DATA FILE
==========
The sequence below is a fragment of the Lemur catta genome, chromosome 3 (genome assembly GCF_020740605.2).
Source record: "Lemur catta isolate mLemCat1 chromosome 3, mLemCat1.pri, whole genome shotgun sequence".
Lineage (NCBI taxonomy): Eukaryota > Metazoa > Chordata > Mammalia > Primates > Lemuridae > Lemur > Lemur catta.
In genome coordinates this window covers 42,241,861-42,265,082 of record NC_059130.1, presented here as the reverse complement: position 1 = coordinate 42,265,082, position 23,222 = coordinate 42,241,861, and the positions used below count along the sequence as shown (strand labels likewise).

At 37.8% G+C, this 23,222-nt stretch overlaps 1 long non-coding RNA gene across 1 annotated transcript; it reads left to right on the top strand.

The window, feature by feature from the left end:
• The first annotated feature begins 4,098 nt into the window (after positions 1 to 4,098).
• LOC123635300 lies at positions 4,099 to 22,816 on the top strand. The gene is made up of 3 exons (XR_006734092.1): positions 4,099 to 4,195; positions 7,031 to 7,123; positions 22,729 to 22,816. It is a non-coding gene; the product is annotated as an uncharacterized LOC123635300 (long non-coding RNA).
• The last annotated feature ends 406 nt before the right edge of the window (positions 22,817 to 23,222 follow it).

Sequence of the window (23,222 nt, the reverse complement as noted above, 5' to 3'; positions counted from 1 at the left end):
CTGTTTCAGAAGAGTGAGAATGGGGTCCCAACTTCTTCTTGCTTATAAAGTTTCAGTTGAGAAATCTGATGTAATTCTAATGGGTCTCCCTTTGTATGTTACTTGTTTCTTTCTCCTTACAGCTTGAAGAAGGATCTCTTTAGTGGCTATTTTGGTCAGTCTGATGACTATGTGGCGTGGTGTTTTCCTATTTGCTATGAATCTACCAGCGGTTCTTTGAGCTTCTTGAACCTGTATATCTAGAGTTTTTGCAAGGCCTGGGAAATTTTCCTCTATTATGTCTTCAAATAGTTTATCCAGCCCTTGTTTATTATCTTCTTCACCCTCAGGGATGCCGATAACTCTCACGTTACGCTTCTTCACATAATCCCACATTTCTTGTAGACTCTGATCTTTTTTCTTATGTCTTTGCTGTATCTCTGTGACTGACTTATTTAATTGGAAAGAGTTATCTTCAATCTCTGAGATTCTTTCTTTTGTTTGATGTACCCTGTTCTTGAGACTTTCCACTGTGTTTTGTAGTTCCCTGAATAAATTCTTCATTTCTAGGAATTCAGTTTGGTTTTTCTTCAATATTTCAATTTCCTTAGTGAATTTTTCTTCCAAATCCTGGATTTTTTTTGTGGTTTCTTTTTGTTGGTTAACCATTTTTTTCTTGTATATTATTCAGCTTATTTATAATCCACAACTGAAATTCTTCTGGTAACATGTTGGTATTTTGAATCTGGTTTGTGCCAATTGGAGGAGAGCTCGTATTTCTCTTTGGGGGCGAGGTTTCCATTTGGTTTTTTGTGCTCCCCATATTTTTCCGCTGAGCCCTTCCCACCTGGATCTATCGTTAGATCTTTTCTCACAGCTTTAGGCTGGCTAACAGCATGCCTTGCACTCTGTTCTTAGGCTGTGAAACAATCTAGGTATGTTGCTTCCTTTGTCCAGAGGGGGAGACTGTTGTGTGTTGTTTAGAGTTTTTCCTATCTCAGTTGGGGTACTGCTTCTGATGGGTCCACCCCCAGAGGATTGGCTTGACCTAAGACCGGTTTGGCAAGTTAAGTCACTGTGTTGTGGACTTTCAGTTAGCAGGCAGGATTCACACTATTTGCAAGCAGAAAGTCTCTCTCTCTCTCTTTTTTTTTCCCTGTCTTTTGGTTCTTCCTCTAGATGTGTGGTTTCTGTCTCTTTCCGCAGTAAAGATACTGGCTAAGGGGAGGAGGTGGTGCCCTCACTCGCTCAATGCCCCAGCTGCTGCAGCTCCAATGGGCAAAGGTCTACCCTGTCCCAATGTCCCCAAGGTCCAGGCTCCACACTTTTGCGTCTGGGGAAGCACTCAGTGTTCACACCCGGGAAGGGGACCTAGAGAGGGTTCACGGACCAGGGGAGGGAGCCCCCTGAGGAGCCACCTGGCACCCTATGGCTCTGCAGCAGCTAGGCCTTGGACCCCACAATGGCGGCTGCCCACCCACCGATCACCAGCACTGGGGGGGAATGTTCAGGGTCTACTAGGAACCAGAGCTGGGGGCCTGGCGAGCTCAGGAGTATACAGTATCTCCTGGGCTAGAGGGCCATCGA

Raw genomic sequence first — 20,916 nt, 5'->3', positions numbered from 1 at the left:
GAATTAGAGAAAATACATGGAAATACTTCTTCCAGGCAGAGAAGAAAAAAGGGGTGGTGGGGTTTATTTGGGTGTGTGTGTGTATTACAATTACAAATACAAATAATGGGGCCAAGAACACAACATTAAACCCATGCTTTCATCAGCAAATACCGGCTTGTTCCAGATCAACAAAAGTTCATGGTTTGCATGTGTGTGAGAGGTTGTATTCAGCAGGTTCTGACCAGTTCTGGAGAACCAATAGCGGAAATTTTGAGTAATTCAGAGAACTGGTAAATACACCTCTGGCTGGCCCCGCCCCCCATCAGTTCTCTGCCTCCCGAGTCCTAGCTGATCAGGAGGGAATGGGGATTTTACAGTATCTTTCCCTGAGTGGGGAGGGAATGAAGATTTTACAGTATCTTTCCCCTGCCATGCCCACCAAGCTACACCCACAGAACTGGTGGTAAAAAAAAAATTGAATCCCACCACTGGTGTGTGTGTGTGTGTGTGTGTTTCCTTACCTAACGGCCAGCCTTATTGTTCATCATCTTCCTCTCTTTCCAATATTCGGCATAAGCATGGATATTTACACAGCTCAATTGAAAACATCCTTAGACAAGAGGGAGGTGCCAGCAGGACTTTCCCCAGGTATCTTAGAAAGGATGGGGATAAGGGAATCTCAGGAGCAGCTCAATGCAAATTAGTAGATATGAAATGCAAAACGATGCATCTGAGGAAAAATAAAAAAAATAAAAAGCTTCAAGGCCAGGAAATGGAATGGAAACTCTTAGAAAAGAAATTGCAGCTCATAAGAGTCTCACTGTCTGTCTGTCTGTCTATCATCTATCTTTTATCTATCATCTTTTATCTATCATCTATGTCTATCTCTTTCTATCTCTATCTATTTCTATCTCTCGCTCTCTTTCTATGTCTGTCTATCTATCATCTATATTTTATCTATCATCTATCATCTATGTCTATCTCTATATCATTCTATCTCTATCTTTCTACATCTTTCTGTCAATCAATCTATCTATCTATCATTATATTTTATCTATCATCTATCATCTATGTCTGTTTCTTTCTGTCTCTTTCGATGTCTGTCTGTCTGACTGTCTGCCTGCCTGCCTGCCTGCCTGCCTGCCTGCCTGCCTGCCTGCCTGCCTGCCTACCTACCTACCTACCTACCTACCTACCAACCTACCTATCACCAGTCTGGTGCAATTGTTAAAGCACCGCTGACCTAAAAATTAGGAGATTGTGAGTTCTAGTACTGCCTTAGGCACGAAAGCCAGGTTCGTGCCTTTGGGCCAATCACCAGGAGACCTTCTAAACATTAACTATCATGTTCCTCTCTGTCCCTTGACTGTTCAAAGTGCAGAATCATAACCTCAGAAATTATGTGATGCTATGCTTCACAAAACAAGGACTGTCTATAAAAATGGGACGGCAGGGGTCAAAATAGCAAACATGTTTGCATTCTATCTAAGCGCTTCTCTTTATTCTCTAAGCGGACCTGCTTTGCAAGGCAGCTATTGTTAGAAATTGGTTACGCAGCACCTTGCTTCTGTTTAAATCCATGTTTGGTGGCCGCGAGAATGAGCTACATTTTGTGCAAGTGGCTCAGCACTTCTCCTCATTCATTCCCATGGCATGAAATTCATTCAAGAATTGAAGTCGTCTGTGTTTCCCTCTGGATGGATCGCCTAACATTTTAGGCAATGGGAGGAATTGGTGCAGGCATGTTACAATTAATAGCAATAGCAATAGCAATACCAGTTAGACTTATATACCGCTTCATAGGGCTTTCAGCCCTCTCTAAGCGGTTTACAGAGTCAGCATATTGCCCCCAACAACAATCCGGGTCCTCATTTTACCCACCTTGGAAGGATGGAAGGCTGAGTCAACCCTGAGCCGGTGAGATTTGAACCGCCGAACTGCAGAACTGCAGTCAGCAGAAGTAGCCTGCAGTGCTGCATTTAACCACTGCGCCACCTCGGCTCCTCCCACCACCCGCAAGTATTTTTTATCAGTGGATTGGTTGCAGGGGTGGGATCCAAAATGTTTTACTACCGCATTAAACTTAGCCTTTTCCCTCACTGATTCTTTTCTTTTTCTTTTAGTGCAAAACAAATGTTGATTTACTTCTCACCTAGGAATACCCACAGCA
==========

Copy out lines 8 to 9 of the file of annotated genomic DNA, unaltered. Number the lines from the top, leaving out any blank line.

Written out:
• LOC123635300 lies at positions 4,099 to 22,816 on the top strand. The gene is made up of 3 exons (XR_006734092.1): positions 4,099 to 4,195; positions 7,031 to 7,123; positions 22,729 to 22,816. It is a non-coding gene; the product is annotated as an uncharacterized LOC123635300 (long non-coding RNA).
• The last annotated feature ends 406 nt before the right edge of the window (positions 22,817 to 23,222 follow it).